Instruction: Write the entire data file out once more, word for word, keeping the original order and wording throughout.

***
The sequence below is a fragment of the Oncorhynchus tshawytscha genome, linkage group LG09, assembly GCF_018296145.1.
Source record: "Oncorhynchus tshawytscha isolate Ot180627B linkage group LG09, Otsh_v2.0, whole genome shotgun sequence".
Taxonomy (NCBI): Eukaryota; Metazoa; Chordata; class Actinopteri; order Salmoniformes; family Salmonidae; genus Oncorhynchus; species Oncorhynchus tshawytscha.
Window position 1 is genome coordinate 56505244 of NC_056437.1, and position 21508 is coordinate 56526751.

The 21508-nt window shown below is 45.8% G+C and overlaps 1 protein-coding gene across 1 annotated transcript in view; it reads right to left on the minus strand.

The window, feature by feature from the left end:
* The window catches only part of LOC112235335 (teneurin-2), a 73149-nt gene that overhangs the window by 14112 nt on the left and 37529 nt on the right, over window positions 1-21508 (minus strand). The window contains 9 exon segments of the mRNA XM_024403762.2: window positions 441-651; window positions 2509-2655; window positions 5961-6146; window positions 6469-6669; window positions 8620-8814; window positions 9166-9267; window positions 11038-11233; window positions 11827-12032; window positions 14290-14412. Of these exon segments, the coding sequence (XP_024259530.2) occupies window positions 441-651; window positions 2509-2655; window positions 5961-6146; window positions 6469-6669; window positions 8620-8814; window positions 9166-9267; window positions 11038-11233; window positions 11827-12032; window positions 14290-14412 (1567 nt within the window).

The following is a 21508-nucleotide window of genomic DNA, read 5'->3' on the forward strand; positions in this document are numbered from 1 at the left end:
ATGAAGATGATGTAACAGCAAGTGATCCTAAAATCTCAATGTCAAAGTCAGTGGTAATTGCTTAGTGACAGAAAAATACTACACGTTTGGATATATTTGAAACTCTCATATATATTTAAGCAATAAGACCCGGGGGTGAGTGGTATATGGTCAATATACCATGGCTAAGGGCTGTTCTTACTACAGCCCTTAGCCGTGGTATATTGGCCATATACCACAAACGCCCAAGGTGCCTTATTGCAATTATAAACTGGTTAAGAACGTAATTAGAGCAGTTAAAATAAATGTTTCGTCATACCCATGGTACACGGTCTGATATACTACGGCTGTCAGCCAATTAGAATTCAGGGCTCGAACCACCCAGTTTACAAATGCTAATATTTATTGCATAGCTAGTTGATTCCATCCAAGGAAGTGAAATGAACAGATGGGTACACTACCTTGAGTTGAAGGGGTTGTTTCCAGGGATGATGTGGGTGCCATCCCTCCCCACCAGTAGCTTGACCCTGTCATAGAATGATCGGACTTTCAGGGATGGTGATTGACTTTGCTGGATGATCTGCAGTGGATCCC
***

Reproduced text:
The sequence below is a fragment of the Oncorhynchus tshawytscha genome, linkage group LG09, assembly GCF_018296145.1.
Source record: "Oncorhynchus tshawytscha isolate Ot180627B linkage group LG09, Otsh_v2.0, whole genome shotgun sequence".
Taxonomy (NCBI): Eukaryota; Metazoa; Chordata; class Actinopteri; order Salmoniformes; family Salmonidae; genus Oncorhynchus; species Oncorhynchus tshawytscha.
Window position 1 is genome coordinate 56505244 of NC_056437.1, and position 21508 is coordinate 56526751.

The 21508-nt window shown below is 45.8% G+C and overlaps 1 protein-coding gene across 1 annotated transcript in view; it reads right to left on the minus strand.

The window, feature by feature from the left end:
* The window catches only part of LOC112235335 (teneurin-2), a 73149-nt gene that overhangs the window by 14112 nt on the left and 37529 nt on the right, over window positions 1-21508 (minus strand). The window contains 9 exon segments of the mRNA XM_024403762.2: window positions 441-651; window positions 2509-2655; window positions 5961-6146; window positions 6469-6669; window positions 8620-8814; window positions 9166-9267; window positions 11038-11233; window positions 11827-12032; window positions 14290-14412. Of these exon segments, the coding sequence (XP_024259530.2) occupies window positions 441-651; window positions 2509-2655; window positions 5961-6146; window positions 6469-6669; window positions 8620-8814; window positions 9166-9267; window positions 11038-11233; window positions 11827-12032; window positions 14290-14412 (1567 nt within the window).

The following is a 21508-nucleotide window of genomic DNA, read 5'->3' on the forward strand; positions in this document are numbered from 1 at the left end:
ATGAAGATGATGTAACAGCAAGTGATCCTAAAATCTCAATGTCAAAGTCAGTGGTAATTGCTTAGTGACAGAAAAATACTACACGTTTGGATATATTTGAAACTCTCATATATATTTAAGCAATAAGACCCGGGGGTGAGTGGTATATGGTCAATATACCATGGCTAAGGGCTGTTCTTACTACAGCCCTTAGCCGTGGTATATTGGCCATATACCACAAACGCCCAAGGTGCCTTATTGCAATTATAAACTGGTTAAGAACGTAATTAGAGCAGTTAAAATAAATGTTTCGTCATACCCATGGTACACGGTCTGATATACTACGGCTGTCAGCCAATTAGAATTCAGGGCTCGAACCACCCAGTTTACAAATGCTAATATTTATTGCATAGCTAGTTGATTCCATCCAAGGAAGTGAAATGAACAGATGGGTACACTACCTTGAGTTGAAGGGGTTGTTTCCAGGGATGATGTGGGTGCCATCCCTCCCCACCAGTAGCTTGACCCTGTCATAGAATGATCGGACTTTCAGGGATGGTGATTGACTTTGCTGGATGATCTGCAGTGGATCCC